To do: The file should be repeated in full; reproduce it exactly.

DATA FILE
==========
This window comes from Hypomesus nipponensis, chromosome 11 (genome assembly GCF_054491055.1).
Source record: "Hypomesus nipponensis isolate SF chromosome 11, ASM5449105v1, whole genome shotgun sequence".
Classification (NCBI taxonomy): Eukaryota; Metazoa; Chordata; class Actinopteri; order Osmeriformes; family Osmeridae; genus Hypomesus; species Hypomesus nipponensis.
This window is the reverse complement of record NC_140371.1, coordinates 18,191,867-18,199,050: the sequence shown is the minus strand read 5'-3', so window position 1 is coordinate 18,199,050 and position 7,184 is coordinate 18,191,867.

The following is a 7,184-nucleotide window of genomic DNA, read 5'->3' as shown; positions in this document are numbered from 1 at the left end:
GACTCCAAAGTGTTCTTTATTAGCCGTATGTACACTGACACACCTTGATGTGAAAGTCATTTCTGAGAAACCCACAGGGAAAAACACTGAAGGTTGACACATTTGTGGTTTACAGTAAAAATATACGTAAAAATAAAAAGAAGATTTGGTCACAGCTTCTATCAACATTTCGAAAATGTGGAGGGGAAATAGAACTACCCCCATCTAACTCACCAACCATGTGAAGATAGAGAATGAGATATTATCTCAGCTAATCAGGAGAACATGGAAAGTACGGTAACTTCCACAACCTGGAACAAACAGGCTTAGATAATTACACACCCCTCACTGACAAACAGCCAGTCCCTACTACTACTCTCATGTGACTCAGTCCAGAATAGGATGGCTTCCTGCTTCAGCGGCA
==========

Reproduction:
This window comes from Hypomesus nipponensis, chromosome 11 (genome assembly GCF_054491055.1).
Source record: "Hypomesus nipponensis isolate SF chromosome 11, ASM5449105v1, whole genome shotgun sequence".
Classification (NCBI taxonomy): Eukaryota; Metazoa; Chordata; class Actinopteri; order Osmeriformes; family Osmeridae; genus Hypomesus; species Hypomesus nipponensis.
This window is the reverse complement of record NC_140371.1, coordinates 18,191,867-18,199,050: the sequence shown is the minus strand read 5'-3', so window position 1 is coordinate 18,199,050 and position 7,184 is coordinate 18,191,867.

The following is a 7,184-nucleotide window of genomic DNA, read 5'->3' as shown; positions in this document are numbered from 1 at the left end:
GACTCCAAAGTGTTCTTTATTAGCCGTATGTACACTGACACACCTTGATGTGAAAGTCATTTCTGAGAAACCCACAGGGAAAAACACTGAAGGTTGACACATTTGTGGTTTACAGTAAAAATATACGTAAAAATAAAAAGAAGATTTGGTCACAGCTTCTATCAACATTTCGAAAATGTGGAGGGGAAATAGAACTACCCCCATCTAACTCACCAACCATGTGAAGATAGAGAATGAGATATTATCTCAGCTAATCAGGAGAACATGGAAAGTACGGTAACTTCCACAACCTGGAACAAACAGGCTTAGATAATTACACACCCCTCACTGACAAACAGCCAGTCCCTACTACTACTCTCATGTGACTCAGTCCAGAATAGGATGGCTTCCTGCTTCAGCGGCA